Top Menu

Archive | Musing

Is beer as good as it’s going to get?

Windows at Louis Mueller's in Taylor, Texas


How I pick the links to include here:

– Wednesday morning I received a press release about chef David Chang’s bit of silliness in GQ about “fancy beer.” Friday morning I received a press release about Garrett Oliver’s response, also in GQ. No need to bother with this pissing match. You’re not going to miss it.

– Tuesday morning, because I roll out of bed rather early, Dan Paquette’s Monday night into Tuesday morning rant was near the top of my Twitter feed. And the story sped ahead from there. The ratio of words to actual information was rather high and only by chance did Twitter point me to an interesting (though anonymous and unsubstantiated) post 10 pages into a Beer Advocate discussion. In my youth I was a newspaper city editor. I’m pretty sure that we could have found a way to report this as a local story. It would have taken both feet on the street time and some forensic accounting. When I see a proper story I’ll be sure to link to it. Waiting for that link.

– Although I suspect I’ll be waiting for that particular link a while, Saturday morning Zak Avery used the topic as a jumping off place for an entirely different discussion. Drop that one into Pocket.

Craft Beer in a Post-Craft World. One of Avery’s takeaways is “Beer isn’t going to get any better than it is now” (it appears three times in boldface). In part that’s because it is really good now. I understand what he means when he writes “the technology of craft beer – focusing on quality and flavour without cutting corners to maximise profits – has reached endgame.” But I don’t agree that it won’t get better.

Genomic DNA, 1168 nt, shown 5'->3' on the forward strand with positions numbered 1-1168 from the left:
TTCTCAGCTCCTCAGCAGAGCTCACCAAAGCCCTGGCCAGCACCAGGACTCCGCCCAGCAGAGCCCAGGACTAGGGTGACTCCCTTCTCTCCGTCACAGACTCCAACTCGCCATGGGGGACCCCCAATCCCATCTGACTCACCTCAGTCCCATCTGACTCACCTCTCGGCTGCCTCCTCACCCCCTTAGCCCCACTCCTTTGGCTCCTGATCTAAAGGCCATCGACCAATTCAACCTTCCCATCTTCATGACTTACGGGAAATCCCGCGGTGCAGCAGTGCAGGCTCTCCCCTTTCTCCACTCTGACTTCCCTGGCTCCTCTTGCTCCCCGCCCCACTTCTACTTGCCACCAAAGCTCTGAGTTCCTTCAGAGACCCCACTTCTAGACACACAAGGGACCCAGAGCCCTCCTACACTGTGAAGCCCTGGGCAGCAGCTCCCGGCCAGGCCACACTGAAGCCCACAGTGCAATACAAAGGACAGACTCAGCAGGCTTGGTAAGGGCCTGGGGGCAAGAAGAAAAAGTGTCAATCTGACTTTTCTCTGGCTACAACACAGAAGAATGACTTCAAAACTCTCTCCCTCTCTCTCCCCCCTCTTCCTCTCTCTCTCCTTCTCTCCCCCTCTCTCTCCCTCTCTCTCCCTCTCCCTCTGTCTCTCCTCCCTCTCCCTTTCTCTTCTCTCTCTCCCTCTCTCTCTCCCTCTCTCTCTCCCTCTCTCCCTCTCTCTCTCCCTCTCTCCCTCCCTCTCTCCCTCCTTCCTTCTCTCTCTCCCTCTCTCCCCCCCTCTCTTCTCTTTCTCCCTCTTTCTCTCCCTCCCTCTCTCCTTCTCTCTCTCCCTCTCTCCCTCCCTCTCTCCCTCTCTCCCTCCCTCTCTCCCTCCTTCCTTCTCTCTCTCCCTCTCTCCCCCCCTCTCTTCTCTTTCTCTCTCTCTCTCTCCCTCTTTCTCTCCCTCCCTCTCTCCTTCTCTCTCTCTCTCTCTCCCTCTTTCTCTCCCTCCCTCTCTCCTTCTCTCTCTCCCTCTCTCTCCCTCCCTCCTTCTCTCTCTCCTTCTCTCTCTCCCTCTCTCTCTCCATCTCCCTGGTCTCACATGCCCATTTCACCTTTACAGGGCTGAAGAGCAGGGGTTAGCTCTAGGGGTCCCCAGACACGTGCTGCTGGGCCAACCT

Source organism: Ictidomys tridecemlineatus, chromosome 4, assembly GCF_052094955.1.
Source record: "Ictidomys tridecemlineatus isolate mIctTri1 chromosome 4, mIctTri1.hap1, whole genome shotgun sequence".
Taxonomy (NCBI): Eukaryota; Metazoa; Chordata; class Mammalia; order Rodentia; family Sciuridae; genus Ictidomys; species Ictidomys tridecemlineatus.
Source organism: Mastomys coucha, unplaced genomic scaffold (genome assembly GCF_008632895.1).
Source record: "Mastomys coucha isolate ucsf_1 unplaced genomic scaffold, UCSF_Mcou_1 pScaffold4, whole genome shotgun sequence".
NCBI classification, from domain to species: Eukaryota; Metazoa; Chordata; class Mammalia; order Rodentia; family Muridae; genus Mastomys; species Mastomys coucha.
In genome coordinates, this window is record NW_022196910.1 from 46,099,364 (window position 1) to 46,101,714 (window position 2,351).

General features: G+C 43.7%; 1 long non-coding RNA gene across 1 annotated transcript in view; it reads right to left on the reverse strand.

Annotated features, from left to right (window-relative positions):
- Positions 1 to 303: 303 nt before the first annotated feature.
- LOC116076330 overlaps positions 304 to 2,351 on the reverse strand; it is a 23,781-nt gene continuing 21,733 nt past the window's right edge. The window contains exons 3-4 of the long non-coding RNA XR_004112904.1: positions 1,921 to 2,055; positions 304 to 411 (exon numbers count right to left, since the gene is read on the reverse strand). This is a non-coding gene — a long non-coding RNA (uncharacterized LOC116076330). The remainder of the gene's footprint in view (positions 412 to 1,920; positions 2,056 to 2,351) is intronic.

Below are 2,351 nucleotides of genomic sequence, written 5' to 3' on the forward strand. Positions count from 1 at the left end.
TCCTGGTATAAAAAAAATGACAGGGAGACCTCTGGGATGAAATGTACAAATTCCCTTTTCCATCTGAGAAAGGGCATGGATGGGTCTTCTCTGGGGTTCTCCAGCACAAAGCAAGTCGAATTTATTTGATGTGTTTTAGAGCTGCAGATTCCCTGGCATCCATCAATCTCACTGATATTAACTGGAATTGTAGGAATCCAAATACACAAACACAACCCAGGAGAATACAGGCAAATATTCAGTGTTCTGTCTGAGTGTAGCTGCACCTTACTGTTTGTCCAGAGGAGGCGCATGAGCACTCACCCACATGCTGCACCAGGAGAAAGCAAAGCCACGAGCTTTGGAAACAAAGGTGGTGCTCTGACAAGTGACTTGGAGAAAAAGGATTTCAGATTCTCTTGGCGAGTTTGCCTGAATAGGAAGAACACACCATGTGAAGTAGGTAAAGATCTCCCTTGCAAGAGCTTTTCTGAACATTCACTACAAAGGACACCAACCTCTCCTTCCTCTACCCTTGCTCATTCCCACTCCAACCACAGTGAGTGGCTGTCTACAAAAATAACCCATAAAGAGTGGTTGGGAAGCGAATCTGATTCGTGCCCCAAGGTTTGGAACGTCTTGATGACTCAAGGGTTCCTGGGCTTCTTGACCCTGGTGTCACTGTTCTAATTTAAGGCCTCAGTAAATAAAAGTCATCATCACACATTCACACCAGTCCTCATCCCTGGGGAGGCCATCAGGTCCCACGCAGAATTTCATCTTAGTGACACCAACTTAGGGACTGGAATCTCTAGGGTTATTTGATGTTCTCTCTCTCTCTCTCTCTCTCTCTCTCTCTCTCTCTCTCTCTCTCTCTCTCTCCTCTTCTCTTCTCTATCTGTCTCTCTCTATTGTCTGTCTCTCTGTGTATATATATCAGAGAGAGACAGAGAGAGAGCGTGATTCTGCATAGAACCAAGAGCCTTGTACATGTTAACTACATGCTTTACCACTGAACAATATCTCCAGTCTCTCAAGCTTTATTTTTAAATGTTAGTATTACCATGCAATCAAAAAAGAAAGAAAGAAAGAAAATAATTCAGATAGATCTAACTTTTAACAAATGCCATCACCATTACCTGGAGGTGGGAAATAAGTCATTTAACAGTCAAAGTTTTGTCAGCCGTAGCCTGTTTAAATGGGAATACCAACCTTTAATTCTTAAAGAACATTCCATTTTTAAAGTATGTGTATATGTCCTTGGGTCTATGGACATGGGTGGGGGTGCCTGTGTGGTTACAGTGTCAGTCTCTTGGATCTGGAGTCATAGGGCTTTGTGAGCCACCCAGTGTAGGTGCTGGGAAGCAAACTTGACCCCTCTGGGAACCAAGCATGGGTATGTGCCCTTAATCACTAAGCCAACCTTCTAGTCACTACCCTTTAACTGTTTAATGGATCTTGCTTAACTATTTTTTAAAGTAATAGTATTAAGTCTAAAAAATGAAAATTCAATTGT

As I type this I realize it could be an entire post, but I’ll try to be unusually concise. Granted, “good enough” and “better” are moving targets. But how do you know that something better won’t come along? I had conversations with people just two weeks ago in which they guaranteed me that Firestone Walker Pivo Pils was the best pilsner-type beer they’d ever tasted. And it hasn’t been in bottles two years.

This isn’t about a quest to find the best pale ale, the best weissbier, the best porter; or even a desire to always be tasting something new. Beer is food, and that means there are more than 3,000 (a lot more, given the freedom many breweries extend multiple brewers) beer chefs operating in the United States. I’m happy enough to think that I’ll never find commercially smoked brisket better than at Louie Mueller’s in Taylor, Texas, but there are times when I might enjoy brisket more someplace else. And I really like sitting in Louie Mueller’s (those are Mueller’s smoke-stained windows at the top).